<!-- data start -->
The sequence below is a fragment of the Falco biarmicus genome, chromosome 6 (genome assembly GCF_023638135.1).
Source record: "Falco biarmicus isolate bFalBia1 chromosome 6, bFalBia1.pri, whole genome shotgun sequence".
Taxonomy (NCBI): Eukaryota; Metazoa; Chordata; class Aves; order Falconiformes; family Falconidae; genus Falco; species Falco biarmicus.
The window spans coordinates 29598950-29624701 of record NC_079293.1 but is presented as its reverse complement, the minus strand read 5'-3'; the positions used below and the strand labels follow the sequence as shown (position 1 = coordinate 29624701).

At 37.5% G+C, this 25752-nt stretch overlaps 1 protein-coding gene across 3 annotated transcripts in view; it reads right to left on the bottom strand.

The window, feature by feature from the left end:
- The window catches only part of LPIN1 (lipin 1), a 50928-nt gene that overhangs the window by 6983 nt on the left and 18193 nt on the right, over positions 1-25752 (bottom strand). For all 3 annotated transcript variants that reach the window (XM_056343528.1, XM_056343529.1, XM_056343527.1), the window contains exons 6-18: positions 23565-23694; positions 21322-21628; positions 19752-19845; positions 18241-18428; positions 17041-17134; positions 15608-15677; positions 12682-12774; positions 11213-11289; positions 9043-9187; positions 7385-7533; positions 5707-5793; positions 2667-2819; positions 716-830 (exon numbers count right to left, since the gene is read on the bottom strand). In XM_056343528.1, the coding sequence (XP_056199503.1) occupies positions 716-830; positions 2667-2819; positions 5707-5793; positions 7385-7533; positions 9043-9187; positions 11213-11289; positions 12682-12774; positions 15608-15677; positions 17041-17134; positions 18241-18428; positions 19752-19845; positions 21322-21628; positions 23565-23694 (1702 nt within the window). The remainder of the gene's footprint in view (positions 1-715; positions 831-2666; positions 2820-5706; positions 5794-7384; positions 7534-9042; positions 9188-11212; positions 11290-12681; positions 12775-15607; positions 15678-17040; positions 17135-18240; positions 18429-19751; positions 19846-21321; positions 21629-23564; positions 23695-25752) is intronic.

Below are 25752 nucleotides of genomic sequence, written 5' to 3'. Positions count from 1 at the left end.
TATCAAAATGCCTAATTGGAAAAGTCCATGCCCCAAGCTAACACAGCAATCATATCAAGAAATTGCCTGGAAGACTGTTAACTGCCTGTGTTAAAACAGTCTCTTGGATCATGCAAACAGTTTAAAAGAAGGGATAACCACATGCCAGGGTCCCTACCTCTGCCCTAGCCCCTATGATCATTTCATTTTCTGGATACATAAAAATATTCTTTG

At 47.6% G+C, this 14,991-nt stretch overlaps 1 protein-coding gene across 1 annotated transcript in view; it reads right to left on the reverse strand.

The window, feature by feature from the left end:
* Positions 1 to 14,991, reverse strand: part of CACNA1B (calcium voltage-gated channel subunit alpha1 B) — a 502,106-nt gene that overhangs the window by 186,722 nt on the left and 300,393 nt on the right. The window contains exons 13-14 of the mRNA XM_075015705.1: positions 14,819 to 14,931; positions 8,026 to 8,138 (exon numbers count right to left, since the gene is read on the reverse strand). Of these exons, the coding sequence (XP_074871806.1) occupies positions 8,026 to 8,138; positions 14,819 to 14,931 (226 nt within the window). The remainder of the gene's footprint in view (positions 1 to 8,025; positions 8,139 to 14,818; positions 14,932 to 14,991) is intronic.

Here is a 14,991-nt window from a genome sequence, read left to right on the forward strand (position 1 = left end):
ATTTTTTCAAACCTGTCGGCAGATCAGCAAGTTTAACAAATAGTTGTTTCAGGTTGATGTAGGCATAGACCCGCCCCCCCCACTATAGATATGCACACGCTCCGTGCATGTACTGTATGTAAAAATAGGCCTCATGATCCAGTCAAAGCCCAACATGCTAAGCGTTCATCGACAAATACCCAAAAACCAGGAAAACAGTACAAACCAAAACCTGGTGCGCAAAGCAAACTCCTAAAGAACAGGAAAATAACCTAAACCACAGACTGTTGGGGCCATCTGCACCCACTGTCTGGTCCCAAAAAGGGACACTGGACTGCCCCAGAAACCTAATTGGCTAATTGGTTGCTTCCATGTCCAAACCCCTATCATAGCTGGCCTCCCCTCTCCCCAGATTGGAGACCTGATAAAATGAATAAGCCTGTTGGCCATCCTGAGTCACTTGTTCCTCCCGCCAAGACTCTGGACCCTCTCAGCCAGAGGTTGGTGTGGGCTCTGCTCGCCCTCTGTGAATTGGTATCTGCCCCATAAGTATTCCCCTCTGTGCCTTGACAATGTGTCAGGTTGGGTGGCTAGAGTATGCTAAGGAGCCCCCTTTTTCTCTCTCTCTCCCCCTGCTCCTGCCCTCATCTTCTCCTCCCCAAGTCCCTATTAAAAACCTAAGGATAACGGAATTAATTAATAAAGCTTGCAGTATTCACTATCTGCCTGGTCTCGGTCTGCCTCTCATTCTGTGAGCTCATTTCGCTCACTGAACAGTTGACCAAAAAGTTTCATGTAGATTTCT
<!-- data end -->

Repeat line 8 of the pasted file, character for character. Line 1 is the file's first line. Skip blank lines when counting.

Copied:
Below are 25752 nucleotides of genomic sequence, written 5' to 3'. Positions count from 1 at the left end.